Alternatively, dart 200 can be advanced directly into the acetabulum without passing through the labrum, the free end of the suture can next be passed through the labrum, and then collet 220 forced into longitudinally-extending bore 205 of dart 200, thereby compressing the collet and securing the suture to collet 220, and hence dart 200, and hence acetabulum 10. It should be appreciated that the free end of the suture may be trimmed away in ways well known in the art after collet 220 has been set in trans-labral dart 200.

Stitching The Labrum To The Acetabulum

With A Multi-Anchor Suture Strand It is also possible to stitch the labrum to the acetabulum with a multi-anchor suture strand.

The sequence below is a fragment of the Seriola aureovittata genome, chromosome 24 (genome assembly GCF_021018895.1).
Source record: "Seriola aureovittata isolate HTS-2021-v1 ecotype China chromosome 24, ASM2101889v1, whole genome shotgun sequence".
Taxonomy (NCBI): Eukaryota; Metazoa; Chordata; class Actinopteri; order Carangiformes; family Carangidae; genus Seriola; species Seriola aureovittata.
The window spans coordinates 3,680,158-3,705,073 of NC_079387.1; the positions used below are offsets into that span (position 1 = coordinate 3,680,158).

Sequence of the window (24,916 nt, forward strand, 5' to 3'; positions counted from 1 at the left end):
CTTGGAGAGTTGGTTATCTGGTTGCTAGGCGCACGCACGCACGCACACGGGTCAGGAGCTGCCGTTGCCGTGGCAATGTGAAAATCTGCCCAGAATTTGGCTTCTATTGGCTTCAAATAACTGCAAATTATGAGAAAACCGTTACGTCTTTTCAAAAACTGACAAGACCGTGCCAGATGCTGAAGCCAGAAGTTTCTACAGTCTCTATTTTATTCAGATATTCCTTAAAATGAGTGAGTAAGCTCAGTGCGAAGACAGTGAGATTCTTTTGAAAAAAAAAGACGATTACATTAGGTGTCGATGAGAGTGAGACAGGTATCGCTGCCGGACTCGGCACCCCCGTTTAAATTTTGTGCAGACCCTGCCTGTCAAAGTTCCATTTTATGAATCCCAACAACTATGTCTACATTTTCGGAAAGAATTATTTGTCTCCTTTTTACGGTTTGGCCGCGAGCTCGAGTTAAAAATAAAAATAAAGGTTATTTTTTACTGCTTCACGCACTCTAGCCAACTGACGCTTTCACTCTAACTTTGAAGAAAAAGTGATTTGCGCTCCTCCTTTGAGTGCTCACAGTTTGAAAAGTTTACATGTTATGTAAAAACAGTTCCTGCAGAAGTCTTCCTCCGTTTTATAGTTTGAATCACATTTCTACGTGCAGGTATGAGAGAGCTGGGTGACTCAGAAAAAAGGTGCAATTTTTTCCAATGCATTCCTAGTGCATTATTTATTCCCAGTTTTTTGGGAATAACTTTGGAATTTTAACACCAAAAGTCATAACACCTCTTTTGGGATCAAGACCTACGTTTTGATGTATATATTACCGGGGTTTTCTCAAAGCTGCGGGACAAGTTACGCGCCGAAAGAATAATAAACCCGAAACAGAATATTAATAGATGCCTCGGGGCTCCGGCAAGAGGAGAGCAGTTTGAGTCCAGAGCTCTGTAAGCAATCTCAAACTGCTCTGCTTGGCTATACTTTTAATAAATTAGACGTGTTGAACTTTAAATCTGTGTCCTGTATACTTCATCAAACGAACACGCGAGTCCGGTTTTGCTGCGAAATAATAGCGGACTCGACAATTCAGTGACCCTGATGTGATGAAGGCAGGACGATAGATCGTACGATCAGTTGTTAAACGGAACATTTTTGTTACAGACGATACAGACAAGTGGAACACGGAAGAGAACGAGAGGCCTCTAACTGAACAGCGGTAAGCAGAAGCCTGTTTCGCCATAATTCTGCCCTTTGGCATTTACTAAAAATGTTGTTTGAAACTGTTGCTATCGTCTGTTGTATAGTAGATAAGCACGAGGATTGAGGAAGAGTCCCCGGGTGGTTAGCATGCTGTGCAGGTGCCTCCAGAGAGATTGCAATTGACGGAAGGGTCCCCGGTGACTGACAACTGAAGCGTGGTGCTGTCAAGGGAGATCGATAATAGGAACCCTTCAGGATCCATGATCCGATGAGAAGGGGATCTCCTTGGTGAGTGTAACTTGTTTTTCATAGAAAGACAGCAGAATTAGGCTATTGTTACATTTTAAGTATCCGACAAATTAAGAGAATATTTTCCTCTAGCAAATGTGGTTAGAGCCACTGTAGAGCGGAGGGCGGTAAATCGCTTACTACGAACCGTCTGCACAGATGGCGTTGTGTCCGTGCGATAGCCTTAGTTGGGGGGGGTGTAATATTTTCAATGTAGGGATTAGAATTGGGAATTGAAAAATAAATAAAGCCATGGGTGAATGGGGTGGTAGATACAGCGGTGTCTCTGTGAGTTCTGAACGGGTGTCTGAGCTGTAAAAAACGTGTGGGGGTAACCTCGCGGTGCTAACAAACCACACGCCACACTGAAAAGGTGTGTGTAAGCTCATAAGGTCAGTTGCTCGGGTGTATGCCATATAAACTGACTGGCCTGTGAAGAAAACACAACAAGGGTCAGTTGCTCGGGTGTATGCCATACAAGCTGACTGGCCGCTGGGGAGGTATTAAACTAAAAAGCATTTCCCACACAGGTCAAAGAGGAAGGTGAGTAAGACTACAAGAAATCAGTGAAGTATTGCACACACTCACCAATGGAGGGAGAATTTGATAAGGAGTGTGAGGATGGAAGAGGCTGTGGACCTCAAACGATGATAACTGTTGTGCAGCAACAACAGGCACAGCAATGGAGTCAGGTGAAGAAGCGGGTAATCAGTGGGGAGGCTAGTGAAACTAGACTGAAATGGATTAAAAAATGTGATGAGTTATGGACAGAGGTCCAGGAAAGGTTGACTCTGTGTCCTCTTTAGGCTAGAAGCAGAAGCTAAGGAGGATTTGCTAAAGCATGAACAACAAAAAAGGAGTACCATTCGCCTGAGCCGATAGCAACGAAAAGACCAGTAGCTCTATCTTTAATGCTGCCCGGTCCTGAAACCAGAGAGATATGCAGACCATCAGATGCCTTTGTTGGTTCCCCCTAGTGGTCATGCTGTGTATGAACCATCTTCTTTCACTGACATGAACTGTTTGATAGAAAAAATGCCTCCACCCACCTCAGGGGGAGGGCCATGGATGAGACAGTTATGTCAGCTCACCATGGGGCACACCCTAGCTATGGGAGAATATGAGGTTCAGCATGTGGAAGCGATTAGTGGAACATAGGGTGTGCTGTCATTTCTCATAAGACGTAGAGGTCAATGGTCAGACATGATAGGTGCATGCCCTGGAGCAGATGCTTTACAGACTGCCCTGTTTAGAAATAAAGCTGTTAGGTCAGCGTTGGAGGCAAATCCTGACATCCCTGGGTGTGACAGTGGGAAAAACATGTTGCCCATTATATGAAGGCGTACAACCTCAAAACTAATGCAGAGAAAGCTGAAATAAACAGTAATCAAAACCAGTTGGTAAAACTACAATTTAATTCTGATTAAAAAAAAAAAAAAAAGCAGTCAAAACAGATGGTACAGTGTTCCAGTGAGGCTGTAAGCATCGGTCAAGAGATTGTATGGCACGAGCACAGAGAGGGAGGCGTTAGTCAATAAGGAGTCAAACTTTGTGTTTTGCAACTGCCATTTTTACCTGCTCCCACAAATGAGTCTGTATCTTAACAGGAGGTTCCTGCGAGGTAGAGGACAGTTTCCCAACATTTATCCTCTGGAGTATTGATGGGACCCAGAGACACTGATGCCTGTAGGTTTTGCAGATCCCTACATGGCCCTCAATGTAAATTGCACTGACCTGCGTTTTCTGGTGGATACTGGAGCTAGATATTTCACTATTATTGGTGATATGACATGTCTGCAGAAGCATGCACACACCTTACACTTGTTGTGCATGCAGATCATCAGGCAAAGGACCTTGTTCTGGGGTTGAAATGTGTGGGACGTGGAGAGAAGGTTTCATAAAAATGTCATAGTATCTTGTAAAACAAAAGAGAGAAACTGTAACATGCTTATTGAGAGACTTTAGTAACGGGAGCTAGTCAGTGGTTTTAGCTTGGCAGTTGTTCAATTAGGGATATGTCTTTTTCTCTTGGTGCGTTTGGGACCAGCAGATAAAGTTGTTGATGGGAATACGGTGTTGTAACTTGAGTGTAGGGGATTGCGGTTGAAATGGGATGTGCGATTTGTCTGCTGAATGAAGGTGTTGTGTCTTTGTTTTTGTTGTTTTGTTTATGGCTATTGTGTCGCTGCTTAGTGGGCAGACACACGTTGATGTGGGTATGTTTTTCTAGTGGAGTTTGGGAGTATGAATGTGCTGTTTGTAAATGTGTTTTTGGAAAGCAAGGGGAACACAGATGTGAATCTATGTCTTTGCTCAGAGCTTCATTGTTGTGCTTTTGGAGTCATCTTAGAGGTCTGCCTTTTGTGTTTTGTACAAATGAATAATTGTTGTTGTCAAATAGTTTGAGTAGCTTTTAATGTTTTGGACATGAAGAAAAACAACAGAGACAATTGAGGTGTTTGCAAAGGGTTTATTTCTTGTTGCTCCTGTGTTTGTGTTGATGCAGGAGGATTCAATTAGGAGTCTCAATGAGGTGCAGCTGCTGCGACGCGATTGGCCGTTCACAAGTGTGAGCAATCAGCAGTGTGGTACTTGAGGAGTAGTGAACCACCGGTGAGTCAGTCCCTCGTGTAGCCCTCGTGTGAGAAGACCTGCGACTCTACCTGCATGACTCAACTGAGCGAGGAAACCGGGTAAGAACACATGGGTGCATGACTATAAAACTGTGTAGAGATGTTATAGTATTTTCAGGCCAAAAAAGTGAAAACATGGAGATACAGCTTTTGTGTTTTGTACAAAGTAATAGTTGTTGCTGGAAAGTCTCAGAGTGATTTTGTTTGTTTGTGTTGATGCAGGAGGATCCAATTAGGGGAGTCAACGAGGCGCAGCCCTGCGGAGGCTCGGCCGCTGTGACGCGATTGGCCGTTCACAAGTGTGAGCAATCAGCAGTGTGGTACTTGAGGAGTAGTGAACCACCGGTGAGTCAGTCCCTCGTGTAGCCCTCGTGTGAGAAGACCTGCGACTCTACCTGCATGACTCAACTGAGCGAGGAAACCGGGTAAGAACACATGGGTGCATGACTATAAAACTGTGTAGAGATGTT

More particularly, and looking now at Fig. 39, there is shown a plurality of suture anchors 300A,

300B, 300C, etc. Each of the suture anchors comprises a body 305A, 305B, 305C, etc. and means for holding that body in the acetabulum, e.g., barbs 310A, 310B, 310C, etc. Suture anchors 300A, 300B, 300C, etc. are connected by a suture strand 315. Suture strand 315 may be fixedly secured to each of the suture anchors 300A, 300B, 300C, etc., or suture strand 315 may be slidably secured to one or more of the suture anchors, e.g., suture anchor 305B, 305C, etc.

In use, and looking now at Fig. 40, suture anchor 300A is set in rim surface 25, the adjacent portion of suture strand 315 is passed through a portion of labrum 5, suture anchor 300B is set in a spaced location elsewhere in rim surface 25, the adjacent portion of suture strand 315 is passed through another portion of labrum 5, and so on, in the manner of Fig. 40, until labrum 5 has been stitched to rim surface 25.